The differences between real artists and fake ones

Pauline Le Pichon
4 min readAug 1, 2022


I‘ve been an instructor since September 2021 and I have to admit that,
even though I really like this job, it’s sometimes time-consuming.
In fact, in the last few months, I’ve barely had the time to work on my personal projects. I applied to open calls, exhibited my work, thought about my next photographs and did other things, but it was difficult to find the time to create what I had in mind.

This difficulty made me ask myself these questions:
Am I still an artist if I hardly create? Therefore, what are the differences between real artists and fake ones?

Real artists create, fake artists don’t

In my opinion, real artists create regularly. They have a self-imposed schedule that allows them to create.
Being an artist means that there’s something inside you that drives you to create. If you don’t create, you can’t consider yourself an artist.
That’s why, in the last few months, I felt more like an instructor than an artist, even though I was working on the beginning of a new project.
Fortunately, I eventually managed to take the first photo of this project a few weeks ago, and I felt like I was reconnecting with my artistic life.
And it felt so good! Now, I just can’t wait to continue this series.

I know people who consider themselves artists even though they never create. The funny thing is that they’re the first to call themselves artists, but it’s definitely not legitimate.

Real artists develop their own artistic universes, fake artists copy real artists

If you’ve read this article, you know that I studied at an art school.
And one of the first things they teach you in art school is the importance of creating your own universe.
Of course, you have to look at what other artists did / are doing and you can obviously get inspired by them. But that’s all.
In fact, being curious is a way to develop your own universe. It helps you to see how the topics you are working on have already been explored, and therefore makes you work on them in a different way. Always keep in mind that you have to bring something new.

I’ve been to exhibitions where plagiarism was more than abundant.
I remember one in particular, where every two metres there were Bansky and Basquiat-like artworks. Actually, it was so ridiculous that you had to ask yourself who the exhibiting artists were. The worst thing is that these ‘artists’ are represented by galleries. How is it possible to represent an artist who clearly copies other artists?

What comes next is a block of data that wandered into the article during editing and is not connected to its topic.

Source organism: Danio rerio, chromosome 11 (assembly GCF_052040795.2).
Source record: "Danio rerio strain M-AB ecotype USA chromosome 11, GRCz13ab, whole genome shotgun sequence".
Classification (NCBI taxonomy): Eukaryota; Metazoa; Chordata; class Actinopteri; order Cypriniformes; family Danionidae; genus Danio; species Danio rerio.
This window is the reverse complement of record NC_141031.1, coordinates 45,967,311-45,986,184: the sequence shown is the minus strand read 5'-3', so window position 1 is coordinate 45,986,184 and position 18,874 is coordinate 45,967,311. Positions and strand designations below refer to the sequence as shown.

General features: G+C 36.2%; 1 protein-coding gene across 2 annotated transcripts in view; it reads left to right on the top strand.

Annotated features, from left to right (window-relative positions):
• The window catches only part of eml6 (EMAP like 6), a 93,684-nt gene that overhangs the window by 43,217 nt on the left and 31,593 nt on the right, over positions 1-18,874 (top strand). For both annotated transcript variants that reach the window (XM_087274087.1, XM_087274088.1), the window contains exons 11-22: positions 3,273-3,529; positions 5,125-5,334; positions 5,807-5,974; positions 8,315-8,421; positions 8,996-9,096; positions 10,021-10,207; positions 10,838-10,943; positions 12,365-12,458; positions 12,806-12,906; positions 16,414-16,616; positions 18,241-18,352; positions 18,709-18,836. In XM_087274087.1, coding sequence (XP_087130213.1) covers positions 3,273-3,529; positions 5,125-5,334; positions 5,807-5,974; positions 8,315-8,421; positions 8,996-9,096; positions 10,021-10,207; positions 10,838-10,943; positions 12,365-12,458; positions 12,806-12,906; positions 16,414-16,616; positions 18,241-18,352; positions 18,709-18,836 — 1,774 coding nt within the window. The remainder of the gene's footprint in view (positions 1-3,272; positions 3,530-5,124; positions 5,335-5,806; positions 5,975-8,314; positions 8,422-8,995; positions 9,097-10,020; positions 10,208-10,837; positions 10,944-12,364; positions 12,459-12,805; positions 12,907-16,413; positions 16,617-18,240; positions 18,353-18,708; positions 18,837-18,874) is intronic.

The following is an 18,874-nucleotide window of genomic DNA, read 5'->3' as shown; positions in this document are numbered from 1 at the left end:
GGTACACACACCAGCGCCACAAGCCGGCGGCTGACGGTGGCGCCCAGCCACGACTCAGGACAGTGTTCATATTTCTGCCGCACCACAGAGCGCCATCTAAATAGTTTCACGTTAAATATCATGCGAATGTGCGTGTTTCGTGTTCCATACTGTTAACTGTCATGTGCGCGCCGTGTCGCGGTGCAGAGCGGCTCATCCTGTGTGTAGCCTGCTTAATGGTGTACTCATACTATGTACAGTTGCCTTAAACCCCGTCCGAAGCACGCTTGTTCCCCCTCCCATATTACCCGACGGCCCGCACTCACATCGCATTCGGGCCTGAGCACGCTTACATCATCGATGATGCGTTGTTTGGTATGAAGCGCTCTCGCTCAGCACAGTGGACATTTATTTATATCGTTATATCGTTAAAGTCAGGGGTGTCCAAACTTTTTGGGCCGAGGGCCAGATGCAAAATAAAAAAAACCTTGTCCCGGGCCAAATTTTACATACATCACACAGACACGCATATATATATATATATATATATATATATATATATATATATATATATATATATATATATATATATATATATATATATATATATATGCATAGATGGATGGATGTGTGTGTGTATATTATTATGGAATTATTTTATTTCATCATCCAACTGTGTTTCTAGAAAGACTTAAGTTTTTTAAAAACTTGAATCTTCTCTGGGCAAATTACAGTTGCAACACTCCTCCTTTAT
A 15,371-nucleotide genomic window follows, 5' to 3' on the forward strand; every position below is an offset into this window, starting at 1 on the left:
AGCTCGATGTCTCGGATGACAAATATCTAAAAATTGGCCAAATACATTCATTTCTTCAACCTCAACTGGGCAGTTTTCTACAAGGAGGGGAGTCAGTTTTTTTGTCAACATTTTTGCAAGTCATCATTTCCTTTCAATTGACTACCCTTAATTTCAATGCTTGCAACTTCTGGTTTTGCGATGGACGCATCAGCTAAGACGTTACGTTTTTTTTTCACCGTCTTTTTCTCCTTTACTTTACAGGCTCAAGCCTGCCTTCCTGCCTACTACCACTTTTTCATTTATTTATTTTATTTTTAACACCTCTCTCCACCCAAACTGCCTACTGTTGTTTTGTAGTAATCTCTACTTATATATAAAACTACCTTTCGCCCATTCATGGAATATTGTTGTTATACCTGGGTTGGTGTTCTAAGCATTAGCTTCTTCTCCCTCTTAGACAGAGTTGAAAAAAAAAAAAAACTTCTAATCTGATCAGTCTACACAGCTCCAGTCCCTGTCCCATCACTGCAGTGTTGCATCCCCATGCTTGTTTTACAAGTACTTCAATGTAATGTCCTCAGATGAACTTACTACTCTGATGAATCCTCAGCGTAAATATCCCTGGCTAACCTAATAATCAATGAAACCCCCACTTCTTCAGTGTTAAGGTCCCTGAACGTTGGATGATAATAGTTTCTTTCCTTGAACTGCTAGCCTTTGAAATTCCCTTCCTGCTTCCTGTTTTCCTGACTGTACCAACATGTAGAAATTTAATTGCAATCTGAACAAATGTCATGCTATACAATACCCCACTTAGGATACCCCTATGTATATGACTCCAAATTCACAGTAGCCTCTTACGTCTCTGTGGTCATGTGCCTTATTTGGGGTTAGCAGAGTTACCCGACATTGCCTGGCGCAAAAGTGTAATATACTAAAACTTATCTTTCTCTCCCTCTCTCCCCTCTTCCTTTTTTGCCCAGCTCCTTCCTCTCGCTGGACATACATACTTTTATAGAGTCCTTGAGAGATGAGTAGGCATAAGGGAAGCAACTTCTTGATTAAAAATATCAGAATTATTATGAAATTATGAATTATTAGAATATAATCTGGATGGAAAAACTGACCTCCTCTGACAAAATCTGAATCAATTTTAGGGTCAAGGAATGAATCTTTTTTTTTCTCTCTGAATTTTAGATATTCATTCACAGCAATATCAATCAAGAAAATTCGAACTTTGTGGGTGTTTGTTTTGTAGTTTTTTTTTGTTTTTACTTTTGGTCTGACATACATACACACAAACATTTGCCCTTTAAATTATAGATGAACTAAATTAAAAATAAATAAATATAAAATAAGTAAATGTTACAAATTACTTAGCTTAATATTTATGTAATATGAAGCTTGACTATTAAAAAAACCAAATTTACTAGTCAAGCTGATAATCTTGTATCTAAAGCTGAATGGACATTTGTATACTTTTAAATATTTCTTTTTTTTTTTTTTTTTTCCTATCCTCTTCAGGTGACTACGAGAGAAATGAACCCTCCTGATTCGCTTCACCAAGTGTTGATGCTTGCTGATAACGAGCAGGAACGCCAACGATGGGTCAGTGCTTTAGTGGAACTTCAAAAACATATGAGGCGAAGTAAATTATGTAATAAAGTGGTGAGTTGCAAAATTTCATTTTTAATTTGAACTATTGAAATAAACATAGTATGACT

Sorry but you’re not an artist if you don’t have your own universe.

Real artists have something to say, fake artists don’t

This part is clearly related to the previous one. Creating your universe means that you have something to say. You create artworks which convey messages, so you give them this purpose.
You can’t create something and just say “Ta-da, this is what I did”.
If you do that, it means that you don’t know why you created this thing.
It means that you’re not able to explain it.
Artworks are ways of expressing the thoughts you have in your mind. Artworks are like vectors. If you don’t know why you created something, there’s a problem. And obviously, you can’t say “I made this thing, you have to guess why I made it.”

Some fake artists try to defend their work by saying a lot of nonsense.
They know they created their work for no reason, so they try to invent an explanation. But you know what? People feel it when someone is lying.
So create something and find out why you created it, or do the opposite: think about the message you want to convey, then create an artwork that talks about it. It’s the only way to be an artist.

Of course, you can create and have nothing to say. It’s possible and I think that it happens to a lot of us, like drawing a little sketch or taking some pictures just for fun. But this is the difference: being an artist means creating a work that conveys a message, even if it’s done with a lot of fun.

Real artists take their work seriously, fake artists don’t

How can you expect to have your work exhibited and recognised if you don’t take it seriously?
Some people around me often seem surprised by the exhibitions I participate in, as if they were a little bit envious. But it doesn’t happen by chance. In fact, as soon as I graduated, I took my work very seriously. I started to apply for exhibitions, residencies, awards, while regularly creating artworks.
Trust me, you have to work hard and hold on.

I know I may sound angry in this article but I’m not. In fact, I want to help by telling what defines artists and what they should do. And I must admit that writing this article also helped me to step back and reflect on my own work.



Pauline Le Pichon

I’m a French visuel artist, freelance photographer, and instructor